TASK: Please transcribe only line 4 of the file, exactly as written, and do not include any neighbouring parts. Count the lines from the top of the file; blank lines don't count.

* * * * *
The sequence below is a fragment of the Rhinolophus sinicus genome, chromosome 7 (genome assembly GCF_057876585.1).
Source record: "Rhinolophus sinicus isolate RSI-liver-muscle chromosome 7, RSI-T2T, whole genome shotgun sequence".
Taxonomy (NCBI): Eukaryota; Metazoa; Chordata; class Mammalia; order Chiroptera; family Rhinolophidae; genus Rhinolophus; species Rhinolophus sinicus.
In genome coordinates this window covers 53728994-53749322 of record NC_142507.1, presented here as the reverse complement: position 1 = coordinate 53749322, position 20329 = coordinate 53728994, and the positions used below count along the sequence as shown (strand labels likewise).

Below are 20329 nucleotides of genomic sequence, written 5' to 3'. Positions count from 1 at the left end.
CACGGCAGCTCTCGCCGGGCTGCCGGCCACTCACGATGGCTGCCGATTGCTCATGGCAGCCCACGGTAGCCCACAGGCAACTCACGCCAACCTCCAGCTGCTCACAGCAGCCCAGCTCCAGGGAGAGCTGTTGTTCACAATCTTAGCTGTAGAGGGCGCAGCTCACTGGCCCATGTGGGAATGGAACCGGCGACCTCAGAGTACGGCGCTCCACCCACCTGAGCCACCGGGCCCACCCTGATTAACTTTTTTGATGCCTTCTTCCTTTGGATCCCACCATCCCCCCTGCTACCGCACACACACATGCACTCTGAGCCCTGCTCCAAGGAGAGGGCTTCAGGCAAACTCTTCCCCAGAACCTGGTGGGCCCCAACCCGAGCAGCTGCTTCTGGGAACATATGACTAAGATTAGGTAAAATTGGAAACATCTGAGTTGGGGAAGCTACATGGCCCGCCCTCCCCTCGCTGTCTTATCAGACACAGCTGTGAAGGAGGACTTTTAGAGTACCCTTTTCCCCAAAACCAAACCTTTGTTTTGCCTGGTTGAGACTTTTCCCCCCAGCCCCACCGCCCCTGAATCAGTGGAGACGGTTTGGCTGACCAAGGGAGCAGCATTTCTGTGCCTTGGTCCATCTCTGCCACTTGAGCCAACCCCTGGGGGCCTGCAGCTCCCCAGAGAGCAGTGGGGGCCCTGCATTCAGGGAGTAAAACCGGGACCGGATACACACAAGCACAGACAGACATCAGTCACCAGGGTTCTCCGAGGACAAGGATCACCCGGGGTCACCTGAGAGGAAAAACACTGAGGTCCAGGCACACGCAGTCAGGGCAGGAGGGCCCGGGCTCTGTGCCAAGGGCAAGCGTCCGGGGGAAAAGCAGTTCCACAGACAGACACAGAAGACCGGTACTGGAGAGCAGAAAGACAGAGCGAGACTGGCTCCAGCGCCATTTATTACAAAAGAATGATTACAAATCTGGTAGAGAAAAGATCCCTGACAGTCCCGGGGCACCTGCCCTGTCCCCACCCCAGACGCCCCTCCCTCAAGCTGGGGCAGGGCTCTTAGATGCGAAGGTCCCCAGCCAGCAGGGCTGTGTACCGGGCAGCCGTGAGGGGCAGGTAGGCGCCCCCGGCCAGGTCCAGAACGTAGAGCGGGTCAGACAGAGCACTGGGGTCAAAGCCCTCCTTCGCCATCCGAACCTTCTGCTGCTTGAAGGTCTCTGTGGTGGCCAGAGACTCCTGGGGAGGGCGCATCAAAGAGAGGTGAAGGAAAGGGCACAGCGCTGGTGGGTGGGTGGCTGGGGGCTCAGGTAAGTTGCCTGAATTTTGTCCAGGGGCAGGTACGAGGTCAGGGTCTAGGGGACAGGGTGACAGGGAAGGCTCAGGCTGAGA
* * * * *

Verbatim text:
In genome coordinates this window covers 53728994-53749322 of record NC_142507.1, presented here as the reverse complement: position 1 = coordinate 53749322, position 20329 = coordinate 53728994, and the positions used below count along the sequence as shown (strand labels likewise).